But I think it really comes down to instinct. If I feel it's appropriate to write about something, I will, If I don't, I won't.
Life writing involves a dialogue between truth (albeit a subjective truth) and the needs of a book. As a travel writer, I don't write about the countless days when nothing much happens - though this may suggest to a reader that I lurch from one adventure to another. Do you, too, leave ordinary stuff out, and do you feel it skews the narrative? Or do you put it all in?
Good question! Given the caveats above, I tend to write about everything - on the blog, at least. Books demand more or a narrative, so where there are probably hundreds of posts on the blog about the side-effects of chemotherapy, they are distilled in the books. One of the reasons I love blogging is that I think it does give an accurate picture of 'this is how it feels to be me, today.' Books require more structure and so perhaps distort the truth a little bit. 'I was tired for months' doesn't quite convey what being tired for months is like.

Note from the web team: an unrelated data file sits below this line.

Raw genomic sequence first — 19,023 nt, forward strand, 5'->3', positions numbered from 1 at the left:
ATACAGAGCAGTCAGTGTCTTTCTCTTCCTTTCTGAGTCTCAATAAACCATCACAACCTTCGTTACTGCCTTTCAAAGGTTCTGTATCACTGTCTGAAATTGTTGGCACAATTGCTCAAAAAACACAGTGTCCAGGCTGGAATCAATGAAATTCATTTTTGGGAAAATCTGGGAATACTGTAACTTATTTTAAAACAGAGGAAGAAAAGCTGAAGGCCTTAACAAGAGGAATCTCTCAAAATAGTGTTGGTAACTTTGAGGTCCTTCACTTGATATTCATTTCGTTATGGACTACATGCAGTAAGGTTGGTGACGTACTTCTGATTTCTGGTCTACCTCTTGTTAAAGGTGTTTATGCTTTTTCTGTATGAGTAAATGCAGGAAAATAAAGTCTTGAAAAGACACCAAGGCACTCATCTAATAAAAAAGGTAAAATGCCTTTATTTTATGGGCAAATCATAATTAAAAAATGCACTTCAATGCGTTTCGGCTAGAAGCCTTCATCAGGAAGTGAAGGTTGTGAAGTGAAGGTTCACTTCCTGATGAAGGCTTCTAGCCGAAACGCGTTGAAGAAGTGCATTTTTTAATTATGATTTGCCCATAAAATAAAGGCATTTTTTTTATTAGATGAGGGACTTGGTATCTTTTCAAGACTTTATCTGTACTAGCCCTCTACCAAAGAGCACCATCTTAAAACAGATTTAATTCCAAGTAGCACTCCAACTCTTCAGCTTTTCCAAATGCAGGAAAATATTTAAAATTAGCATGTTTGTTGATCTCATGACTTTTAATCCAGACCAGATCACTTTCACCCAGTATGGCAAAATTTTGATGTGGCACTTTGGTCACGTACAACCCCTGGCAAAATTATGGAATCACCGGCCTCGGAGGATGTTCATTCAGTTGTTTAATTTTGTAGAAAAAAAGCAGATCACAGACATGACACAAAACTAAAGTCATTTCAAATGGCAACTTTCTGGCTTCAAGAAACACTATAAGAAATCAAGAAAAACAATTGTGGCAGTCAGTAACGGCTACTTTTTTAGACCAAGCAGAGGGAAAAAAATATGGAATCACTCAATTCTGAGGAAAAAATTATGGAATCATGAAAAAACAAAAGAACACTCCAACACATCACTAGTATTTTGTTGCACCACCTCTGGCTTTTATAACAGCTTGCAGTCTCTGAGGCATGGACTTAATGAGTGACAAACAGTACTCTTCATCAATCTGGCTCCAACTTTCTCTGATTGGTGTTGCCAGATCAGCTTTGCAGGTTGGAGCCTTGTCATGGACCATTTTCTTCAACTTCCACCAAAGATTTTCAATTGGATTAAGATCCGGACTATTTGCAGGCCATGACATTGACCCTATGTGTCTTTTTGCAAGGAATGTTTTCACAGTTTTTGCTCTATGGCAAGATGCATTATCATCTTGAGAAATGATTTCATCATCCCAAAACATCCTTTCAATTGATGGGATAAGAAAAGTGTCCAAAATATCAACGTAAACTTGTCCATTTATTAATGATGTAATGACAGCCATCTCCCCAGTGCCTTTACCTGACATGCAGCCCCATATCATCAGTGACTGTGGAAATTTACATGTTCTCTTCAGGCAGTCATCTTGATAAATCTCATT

You have become known as 'the woman who had cancer.' You are a wonderful advocate for those dancing with the disease now, and for those researching it. But there must be other things in your life that you are equally proud of - please, what are they?
What a lovely question.
I'm writing novels at the moment - the first, 'Surrounded by Water', will be published by Transworld in early 2014. I'm working on a third version of it and just starting to believe that it might be A Proper Book Written By A Proper Writer And Everything. I think I will be proud of it.
Just looking at my children - who are 18 and 16 and bright and handsome/beautiful and so utterly, utterly themselves - makes me want to burst with pride. They are fabulous. I am a great believer that children grow up in spite of you, not because of you, so I'm not claiming a lot of credit - I'm just proud to know them, really.
And I think I'm proud that I have, finally, learned to ask for help, and to recognise when I'm struggling, and understand that life is all about continuing to learn and grow. I spent the best part of 4 decades trying to be perfect and make everything/everyone around me perfect too. It was exhausting. Trying to do things better is exciting and much more satisfying.
You offer comfort and encouragement to other women with cancer, and with those navigating their feelings once the doctors have done their stuff. Your blog is a testament to the women you have inspired. But who has inspired you - as a writer, and as a woman?